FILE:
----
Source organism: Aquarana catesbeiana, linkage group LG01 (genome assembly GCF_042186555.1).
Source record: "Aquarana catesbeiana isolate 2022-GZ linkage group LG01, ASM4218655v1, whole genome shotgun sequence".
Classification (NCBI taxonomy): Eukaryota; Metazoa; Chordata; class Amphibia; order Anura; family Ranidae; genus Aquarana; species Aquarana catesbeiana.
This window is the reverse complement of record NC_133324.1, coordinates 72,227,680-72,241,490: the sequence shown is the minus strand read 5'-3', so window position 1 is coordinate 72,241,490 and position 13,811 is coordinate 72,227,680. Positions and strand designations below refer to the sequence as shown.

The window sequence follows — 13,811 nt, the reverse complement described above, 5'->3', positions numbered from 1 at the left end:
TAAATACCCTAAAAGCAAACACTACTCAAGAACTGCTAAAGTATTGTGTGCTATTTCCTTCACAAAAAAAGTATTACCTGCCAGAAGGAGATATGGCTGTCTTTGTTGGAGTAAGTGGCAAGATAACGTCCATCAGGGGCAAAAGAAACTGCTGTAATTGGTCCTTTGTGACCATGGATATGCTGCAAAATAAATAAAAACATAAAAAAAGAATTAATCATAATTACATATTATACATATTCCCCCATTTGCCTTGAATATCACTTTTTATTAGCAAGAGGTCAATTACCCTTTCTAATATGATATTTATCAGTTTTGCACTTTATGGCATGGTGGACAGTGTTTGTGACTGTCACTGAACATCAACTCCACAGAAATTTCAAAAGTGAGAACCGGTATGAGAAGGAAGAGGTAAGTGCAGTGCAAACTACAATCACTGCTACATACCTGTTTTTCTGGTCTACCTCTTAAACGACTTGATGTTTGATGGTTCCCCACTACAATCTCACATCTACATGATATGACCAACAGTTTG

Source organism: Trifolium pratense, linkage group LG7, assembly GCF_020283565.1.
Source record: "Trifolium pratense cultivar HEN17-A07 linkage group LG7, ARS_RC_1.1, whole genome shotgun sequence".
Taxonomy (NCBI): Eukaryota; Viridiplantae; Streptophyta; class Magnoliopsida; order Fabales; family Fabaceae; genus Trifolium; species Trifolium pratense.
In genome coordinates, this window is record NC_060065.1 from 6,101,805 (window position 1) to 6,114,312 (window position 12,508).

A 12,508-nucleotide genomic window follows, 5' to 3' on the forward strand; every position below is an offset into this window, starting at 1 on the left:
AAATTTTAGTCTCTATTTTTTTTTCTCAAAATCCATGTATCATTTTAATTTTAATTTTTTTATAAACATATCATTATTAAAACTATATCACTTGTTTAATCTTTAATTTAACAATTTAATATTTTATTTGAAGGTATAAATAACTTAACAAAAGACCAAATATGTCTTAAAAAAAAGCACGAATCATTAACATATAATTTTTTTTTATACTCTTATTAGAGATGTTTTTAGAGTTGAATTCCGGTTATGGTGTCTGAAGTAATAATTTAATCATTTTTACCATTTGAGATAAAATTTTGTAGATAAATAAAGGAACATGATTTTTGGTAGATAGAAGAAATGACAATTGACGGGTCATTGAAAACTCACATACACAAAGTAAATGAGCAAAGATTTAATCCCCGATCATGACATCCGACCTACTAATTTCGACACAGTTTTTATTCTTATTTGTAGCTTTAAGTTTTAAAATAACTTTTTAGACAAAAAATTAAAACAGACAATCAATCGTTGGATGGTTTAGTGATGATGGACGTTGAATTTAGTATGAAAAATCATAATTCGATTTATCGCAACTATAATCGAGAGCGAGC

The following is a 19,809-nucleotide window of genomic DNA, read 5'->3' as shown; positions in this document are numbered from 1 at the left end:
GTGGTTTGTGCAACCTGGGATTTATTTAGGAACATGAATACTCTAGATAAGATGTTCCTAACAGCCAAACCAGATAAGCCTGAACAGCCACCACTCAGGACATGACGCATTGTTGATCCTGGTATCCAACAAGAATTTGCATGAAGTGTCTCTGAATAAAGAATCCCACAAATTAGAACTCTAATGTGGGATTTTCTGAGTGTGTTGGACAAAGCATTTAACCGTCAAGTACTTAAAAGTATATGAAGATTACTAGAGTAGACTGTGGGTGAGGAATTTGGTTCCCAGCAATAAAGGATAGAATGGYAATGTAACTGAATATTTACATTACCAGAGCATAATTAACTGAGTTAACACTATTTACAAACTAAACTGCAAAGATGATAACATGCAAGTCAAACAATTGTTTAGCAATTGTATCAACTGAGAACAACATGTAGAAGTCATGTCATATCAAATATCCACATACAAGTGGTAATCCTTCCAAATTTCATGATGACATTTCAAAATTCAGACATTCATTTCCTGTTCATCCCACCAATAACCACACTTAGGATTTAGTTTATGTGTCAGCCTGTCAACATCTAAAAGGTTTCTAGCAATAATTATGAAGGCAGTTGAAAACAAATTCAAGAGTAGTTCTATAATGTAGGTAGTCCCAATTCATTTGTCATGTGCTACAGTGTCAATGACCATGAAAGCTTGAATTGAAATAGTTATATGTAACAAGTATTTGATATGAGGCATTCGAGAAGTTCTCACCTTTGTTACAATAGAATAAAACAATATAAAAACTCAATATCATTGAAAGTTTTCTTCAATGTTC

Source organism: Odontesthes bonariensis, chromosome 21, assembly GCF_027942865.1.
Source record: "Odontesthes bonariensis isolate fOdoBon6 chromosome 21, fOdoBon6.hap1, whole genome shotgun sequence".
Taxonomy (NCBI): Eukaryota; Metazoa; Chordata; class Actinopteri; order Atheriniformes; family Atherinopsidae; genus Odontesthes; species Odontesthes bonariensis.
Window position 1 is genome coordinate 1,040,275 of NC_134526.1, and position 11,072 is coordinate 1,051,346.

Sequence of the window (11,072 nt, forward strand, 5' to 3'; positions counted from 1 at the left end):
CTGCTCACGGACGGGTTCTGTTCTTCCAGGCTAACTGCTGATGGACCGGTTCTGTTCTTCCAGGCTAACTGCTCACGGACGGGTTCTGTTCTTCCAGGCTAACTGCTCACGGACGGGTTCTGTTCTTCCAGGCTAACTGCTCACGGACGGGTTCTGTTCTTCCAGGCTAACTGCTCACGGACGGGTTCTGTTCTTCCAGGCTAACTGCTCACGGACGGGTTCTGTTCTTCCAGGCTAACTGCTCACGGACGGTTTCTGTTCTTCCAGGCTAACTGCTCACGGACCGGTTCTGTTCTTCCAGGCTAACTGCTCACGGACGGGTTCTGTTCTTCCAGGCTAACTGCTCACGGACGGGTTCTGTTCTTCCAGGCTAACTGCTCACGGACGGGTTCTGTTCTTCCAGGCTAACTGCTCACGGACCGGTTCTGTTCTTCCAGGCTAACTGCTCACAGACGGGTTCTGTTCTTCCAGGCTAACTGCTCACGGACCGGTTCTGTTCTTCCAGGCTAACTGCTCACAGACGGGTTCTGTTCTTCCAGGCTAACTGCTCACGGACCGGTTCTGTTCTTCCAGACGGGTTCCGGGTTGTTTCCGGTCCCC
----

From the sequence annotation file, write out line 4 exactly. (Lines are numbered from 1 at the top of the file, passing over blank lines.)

This window is the reverse complement of record NC_133324.1, coordinates 72,227,680-72,241,490: the sequence shown is the minus strand read 5'-3', so window position 1 is coordinate 72,241,490 and position 13,811 is coordinate 72,227,680. Positions and strand designations below refer to the sequence as shown.